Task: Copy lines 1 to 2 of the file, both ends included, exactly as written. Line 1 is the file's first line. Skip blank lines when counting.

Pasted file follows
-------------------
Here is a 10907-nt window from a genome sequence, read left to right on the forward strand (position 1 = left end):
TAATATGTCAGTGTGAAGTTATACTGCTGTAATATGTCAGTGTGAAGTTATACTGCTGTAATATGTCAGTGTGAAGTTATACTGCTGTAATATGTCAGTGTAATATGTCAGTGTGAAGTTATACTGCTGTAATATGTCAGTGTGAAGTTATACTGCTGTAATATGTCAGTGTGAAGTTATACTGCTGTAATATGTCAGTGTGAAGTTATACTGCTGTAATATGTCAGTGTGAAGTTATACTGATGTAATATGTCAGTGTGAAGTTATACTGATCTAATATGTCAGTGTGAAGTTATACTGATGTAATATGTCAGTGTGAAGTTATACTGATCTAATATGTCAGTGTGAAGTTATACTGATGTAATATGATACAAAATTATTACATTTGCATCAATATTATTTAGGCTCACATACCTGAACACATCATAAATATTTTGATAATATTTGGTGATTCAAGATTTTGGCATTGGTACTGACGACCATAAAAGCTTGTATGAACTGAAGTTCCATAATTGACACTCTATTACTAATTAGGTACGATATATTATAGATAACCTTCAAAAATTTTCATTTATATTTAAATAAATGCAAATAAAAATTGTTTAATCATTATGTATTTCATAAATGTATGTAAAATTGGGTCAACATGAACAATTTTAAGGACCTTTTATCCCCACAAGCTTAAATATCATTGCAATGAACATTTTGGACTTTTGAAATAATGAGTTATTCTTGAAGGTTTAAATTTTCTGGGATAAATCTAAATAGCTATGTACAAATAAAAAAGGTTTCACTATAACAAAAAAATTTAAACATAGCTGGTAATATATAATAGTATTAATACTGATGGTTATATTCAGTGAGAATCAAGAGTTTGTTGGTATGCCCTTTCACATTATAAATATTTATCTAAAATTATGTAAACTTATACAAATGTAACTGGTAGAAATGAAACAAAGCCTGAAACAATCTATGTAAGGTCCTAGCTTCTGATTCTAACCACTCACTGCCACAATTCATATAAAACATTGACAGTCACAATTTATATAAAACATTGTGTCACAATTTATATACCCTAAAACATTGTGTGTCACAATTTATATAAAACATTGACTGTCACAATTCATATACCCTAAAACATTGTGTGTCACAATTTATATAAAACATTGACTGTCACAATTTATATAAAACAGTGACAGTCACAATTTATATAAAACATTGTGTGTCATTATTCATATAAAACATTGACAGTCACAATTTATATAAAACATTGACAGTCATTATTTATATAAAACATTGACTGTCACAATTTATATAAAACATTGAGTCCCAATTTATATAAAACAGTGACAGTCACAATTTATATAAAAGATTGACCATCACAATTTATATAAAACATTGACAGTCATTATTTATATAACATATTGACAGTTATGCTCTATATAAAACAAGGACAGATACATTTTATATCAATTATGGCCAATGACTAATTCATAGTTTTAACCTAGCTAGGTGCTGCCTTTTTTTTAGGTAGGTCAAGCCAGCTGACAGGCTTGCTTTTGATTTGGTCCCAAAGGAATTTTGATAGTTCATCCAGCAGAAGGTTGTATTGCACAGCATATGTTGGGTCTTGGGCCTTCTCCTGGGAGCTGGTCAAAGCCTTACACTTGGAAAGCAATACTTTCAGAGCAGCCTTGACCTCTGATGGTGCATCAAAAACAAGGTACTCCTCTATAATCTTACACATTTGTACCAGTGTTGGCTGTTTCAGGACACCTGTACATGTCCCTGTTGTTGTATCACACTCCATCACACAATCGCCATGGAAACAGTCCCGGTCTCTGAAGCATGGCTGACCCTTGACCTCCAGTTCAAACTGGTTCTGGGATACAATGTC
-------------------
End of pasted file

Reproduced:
Here is a 10907-nt window from a genome sequence, read left to right on the forward strand (position 1 = left end):
TAATATGTCAGTGTGAAGTTATACTGCTGTAATATGTCAGTGTGAAGTTATACTGCTGTAATATGTCAGTGTGAAGTTATACTGCTGTAATATGTCAGTGTAATATGTCAGTGTGAAGTTATACTGCTGTAATATGTCAGTGTGAAGTTATACTGCTGTAATATGTCAGTGTGAAGTTATACTGCTGTAATATGTCAGTGTGAAGTTATACTGCTGTAATATGTCAGTGTGAAGTTATACTGATGTAATATGTCAGTGTGAAGTTATACTGATCTAATATGTCAGTGTGAAGTTATACTGATGTAATATGTCAGTGTGAAGTTATACTGATCTAATATGTCAGTGTGAAGTTATACTGATGTAATATGATACAAAATTATTACATTTGCATCAATATTATTTAGGCTCACATACCTGAACACATCATAAATATTTTGATAATATTTGGTGATTCAAGATTTTGGCATTGGTACTGACGACCATAAAAGCTTGTATGAACTGAAGTTCCATAATTGACACTCTATTACTAATTAGGTACGATATATTATAGATAACCTTCAAAAATTTTCATTTATATTTAAATAAATGCAAATAAAAATTGTTTAATCATTATGTATTTCATAAATGTATGTAAAATTGGGTCAACATGAACAATTTTAAGGACCTTTTATCCCCACAAGCTTAAATATCATTGCAATGAACATTTTGGACTTTTGAAATAATGAGTTATTCTTGAAGGTTTAAATTTTCTGGGATAAATCTAAATAGCTATGTACAAATAAAAAAGGTTTCACTATAACAAAAAAATTTAAACATAGCTGGTAATATATAATAGTATTAATACTGATGGTTATATTCAGTGAGAATCAAGAGTTTGTTGGTATGCCCTTTCACATTATAAATATTTATCTAAAATTATGTAAACTTATACAAATGTAACTGGTAGAAATGAAACAAAGCCTGAAACAATCTATGTAAGGTCCTAGCTTCTGATTCTAACCACTCACTGCCACAATTCATATAAAACATTGACAGTCACAATTTATATAAAACATTGTGTCACAATTTATATACCCTAAAACATTGTGTGTCACAATTTATATAAAACATTGACTGTCACAATTCATATACCCTAAAACATTGTGTGTCACAATTTATATAAAACATTGACTGTCACAATTTATATAAAACAGTGACAGTCACAATTTATATAAAACATTGTGTGTCATTATTCATATAAAACATTGACAGTCACAATTTATATAAAACATTGACAGTCATTATTTATATAAAACATTGACTGTCACAATTTATATAAAACATTGAGTCCCAATTTATATAAAACAGTGACAGTCACAATTTATATAAAAGATTGACCATCACAATTTATATAAAACATTGACAGTCATTATTTATATAACATATTGACAGTTATGCTCTATATAAAACAAGGACAGATACATTTTATATCAATTATGGCCAATGACTAATTCATAGTTTTAACCTAGCTAGGTGCTGCCTTTTTTTTAGGTAGGTCAAGCCAGCTGACAGGCTTGCTTTTGATTTGGTCCCAAAGGAATTTTGATAGTTCATCCAGCAGAAGGTTGTATTGCACAGCATATGTTGGGTCTTGGGCCTTCTCCTGGGAGCTGGTCAAAGCCTTACACTTGGAAAGCAATACTTTCAGAGCAGCCTTGACCTCTGATGGTGCATCAAAAACAAGGTACTCCTCTATAATCTTACACATTTGTACCAGTGTTGGCTGTTTCAGGACACCTGTACATGTCCCTGTTGTTGTATCACACTCCATCACACAATCGCCATGGAAACAGTCCCGGTCTCTGAAGCATGGCTGACCCTTGACCTCCAGTTCAAACTGGTTCTGGGATACAATGTC